2008 Year in Review: Television

When the Hahn-Callie affair finally got its start in October,
the portrayal of their sexual discovery (neither initially identified as
lesbian) was lauded for being tender, funny, and realistic. Even Hahn learning
that she was, perhaps, more fulfilled by lesbian sex than Callie struck a chord
of truth for women who have found themselves on either end of a similar
situation.

Which is why the sudden dismissal of Smith and the
subsequent end of her relationship with Callie was so jarring to devoted
lesbian and bisexual viewers, many of whom had watched the show since its
inception and had long been hoping for a quality lesbian storyline.

Rumors about the reason behind the firing were rampant and
fans blamed everyone from conservative families willing to boycott Disney over the
matter (ABC is owned by Disney) to ABC executives who reportedly “had issues” with the explicit nature of the relationship between Hahn and Torres and the Hahn character in general.

Series creator Shonda Rimes attempted to dismiss the rumors by issuing this statement:

Brooke Smith was obviously not fired for playing a lesbian. Clearly it’s not an issue as we have
a lesbian character on the show – Calliope Torres. Sara Ramirez is an
incredible comedic and dramatic actress and we wanted to be able to play up her
magic. Unfortunately, we did not find that the magic and chemistry with
Brooke’s character would sustain in the long run. The impact of the Callie/Erica
relationship will be felt and played out in a story for Callie. I believe it
belittles the relationship to simply replace Erica with ‘another lesbian.’ If
you’ll remember, Cristina mourned the loss of Burke for a full season.

Unfortunately, since Callie had clearly identified herself
as a bisexual woman, not a lesbian, in the previous episode, this statement
just made Rhimes and ABC appear even more out of step with their own show, and the intelligence of its viewers.

The firing incited a swift bit of online activism from
scores of LGBT (and LGBT-friendly) viewers, who were no doubt already feeling
the sting of homophobia that week due to the passage of anti-gay measures in
several states that same week as part of the November elections.

Following on the heels of the firing was more de-gaying Grey gossip, this time that Melissa
George’s new intern character, Sadie, initially described as bisexual,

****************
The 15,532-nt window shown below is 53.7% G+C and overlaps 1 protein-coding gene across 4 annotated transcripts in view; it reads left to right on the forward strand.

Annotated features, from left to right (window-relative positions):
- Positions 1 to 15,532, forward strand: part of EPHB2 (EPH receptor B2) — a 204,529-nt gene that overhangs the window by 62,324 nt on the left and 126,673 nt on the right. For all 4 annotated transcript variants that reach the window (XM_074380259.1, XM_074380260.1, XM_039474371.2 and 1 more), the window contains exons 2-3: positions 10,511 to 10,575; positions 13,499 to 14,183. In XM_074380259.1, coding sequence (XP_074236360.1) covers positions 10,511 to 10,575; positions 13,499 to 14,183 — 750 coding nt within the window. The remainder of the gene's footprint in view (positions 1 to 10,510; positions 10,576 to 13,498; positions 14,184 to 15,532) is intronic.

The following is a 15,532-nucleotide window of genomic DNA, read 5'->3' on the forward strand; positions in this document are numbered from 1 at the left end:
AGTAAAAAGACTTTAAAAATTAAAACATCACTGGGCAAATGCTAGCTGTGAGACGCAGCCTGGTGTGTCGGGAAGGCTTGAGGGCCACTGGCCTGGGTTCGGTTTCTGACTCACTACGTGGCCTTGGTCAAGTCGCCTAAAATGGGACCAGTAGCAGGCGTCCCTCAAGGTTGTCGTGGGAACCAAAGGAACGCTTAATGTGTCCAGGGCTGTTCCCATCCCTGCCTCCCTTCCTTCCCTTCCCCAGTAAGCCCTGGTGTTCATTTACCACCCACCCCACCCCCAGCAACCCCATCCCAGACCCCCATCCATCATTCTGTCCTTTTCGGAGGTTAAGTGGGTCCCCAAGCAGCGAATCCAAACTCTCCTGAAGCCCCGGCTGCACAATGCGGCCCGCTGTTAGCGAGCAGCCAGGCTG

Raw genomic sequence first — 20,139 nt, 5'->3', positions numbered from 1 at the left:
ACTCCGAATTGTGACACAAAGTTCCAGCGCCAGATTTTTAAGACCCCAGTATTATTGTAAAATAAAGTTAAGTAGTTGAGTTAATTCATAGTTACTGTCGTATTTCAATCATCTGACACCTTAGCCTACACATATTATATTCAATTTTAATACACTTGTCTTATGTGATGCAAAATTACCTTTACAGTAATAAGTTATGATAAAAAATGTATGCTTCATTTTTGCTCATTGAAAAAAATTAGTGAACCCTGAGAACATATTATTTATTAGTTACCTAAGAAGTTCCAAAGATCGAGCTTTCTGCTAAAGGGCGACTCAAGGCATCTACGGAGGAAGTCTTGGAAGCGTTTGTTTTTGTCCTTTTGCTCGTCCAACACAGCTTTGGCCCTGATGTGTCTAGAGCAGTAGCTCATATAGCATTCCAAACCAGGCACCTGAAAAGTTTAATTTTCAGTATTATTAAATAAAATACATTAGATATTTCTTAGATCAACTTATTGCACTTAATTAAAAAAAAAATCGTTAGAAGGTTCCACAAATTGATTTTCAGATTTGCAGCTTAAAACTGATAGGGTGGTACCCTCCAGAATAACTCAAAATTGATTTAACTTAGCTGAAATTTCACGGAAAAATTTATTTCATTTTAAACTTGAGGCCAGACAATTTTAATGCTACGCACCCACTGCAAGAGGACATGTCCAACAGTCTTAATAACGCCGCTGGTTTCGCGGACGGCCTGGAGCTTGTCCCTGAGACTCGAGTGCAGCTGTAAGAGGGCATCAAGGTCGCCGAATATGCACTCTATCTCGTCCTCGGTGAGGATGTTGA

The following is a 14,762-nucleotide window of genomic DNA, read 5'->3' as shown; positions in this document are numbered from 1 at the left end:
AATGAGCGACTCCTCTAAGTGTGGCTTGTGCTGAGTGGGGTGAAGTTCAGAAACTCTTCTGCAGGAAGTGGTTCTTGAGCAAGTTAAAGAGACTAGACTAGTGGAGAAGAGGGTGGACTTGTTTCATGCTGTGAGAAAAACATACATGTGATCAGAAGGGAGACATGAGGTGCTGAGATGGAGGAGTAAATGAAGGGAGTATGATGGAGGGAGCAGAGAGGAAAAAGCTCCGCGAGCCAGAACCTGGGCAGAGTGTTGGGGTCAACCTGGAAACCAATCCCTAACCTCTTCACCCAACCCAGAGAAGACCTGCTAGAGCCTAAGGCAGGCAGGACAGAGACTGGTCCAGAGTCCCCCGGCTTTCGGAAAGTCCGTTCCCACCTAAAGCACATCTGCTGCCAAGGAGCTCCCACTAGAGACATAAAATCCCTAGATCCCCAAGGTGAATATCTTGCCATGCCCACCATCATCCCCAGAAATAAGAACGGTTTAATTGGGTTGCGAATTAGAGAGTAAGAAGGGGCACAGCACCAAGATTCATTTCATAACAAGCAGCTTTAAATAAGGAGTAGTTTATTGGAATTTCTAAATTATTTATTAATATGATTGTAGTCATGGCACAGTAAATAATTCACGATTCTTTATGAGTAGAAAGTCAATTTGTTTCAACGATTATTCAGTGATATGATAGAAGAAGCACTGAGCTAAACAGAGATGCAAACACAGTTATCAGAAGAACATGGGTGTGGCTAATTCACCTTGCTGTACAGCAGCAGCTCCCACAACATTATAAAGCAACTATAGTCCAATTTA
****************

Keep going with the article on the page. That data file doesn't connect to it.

would now be heterosexual (or technically bisexual, but in name only).

Cue another round of groans (and angry emails) from lesbians
and bisexual women everywhere.

Earlier this month, ABC announced that Jessica Capshaw
(Bette Porter’s hot-to-trot teaching assistant on season four of The L Word) would join the Grey’s cast as Callie’s new love
interest for at least three episodes beginning in January 2009. Capshaw will
play pediatrician Dr. Arizona Robbins, who has come to Seattle Grace to assist
with a case.

We hope that all of the lesbian/bisexual drama this season
on Grey’s will play out in a positive
manner in 2009, but it’s not likely given the events so far this season, which inspire
me to quote a line from Tootsie: That
is one nutty hospital!

One of the other big stories about a queer female character
played out at yet another nutty
hospital in 2008, that of Dr. Remy Hadley, aka "Thirteen" (played by
Olivia Wilde) on House, M.D.. 

Thirteen (Olivia Wilde)

Wilde joined the cast in 2007 as one of 40 interns hired by
cantankerous medical guru Gregory House, M.D. House whittled down his group of
medical “contestants” in a reality television-style competition until only three
were left to join his staff. Number Thirteen a.k.a. Hadley was among them, and her
character’s bisexuality was confounding to the man in charge, making her the
target of his considerable snark.

This season, her character was diagnosed with fatal
Huntington’s Disease and her response was to live each day as if it were her
last (opportunity to have sex with a woman).

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